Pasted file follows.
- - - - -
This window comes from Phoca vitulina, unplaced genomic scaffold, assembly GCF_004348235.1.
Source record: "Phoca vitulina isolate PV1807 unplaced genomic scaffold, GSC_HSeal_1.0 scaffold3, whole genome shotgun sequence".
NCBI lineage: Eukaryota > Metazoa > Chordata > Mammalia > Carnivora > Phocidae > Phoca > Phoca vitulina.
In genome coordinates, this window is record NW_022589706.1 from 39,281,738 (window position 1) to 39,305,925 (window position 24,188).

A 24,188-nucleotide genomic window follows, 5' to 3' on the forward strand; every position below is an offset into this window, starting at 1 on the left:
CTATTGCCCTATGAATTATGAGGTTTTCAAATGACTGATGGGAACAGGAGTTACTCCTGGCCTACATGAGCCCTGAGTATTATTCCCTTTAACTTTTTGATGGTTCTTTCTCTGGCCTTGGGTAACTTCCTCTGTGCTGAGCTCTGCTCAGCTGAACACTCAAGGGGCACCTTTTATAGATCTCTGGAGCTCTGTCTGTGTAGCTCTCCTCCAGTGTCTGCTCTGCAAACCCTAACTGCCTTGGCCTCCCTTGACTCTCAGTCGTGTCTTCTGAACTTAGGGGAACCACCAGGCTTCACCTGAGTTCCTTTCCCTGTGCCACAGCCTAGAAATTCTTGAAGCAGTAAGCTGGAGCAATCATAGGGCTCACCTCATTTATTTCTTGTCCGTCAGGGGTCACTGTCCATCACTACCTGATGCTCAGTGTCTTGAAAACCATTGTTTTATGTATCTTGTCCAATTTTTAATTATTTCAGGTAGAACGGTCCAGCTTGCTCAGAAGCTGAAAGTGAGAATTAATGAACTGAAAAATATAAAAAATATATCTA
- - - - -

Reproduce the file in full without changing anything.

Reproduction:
This window comes from Phoca vitulina, unplaced genomic scaffold, assembly GCF_004348235.1.
Source record: "Phoca vitulina isolate PV1807 unplaced genomic scaffold, GSC_HSeal_1.0 scaffold3, whole genome shotgun sequence".
NCBI lineage: Eukaryota > Metazoa > Chordata > Mammalia > Carnivora > Phocidae > Phoca > Phoca vitulina.
In genome coordinates, this window is record NW_022589706.1 from 39,281,738 (window position 1) to 39,305,925 (window position 24,188).

A 24,188-nucleotide genomic window follows, 5' to 3' on the forward strand; every position below is an offset into this window, starting at 1 on the left:
CTATTGCCCTATGAATTATGAGGTTTTCAAATGACTGATGGGAACAGGAGTTACTCCTGGCCTACATGAGCCCTGAGTATTATTCCCTTTAACTTTTTGATGGTTCTTTCTCTGGCCTTGGGTAACTTCCTCTGTGCTGAGCTCTGCTCAGCTGAACACTCAAGGGGCACCTTTTATAGATCTCTGGAGCTCTGTCTGTGTAGCTCTCCTCCAGTGTCTGCTCTGCAAACCCTAACTGCCTTGGCCTCCCTTGACTCTCAGTCGTGTCTTCTGAACTTAGGGGAACCACCAGGCTTCACCTGAGTTCCTTTCCCTGTGCCACAGCCTAGAAATTCTTGAAGCAGTAAGCTGGAGCAATCATAGGGCTCACCTCATTTATTTCTTGTCCGTCAGGGGTCACTGTCCATCACTACCTGATGCTCAGTGTCTTGAAAACCATTGTTTTATGTATCTTGTCCAATTTTTAATTATTTCAGGTAGAACGGTCCAGCTTGCTCAGAAGCTGAAAGTGAGAATTAATGAACTGAAAAATATAAAAAATATATCTA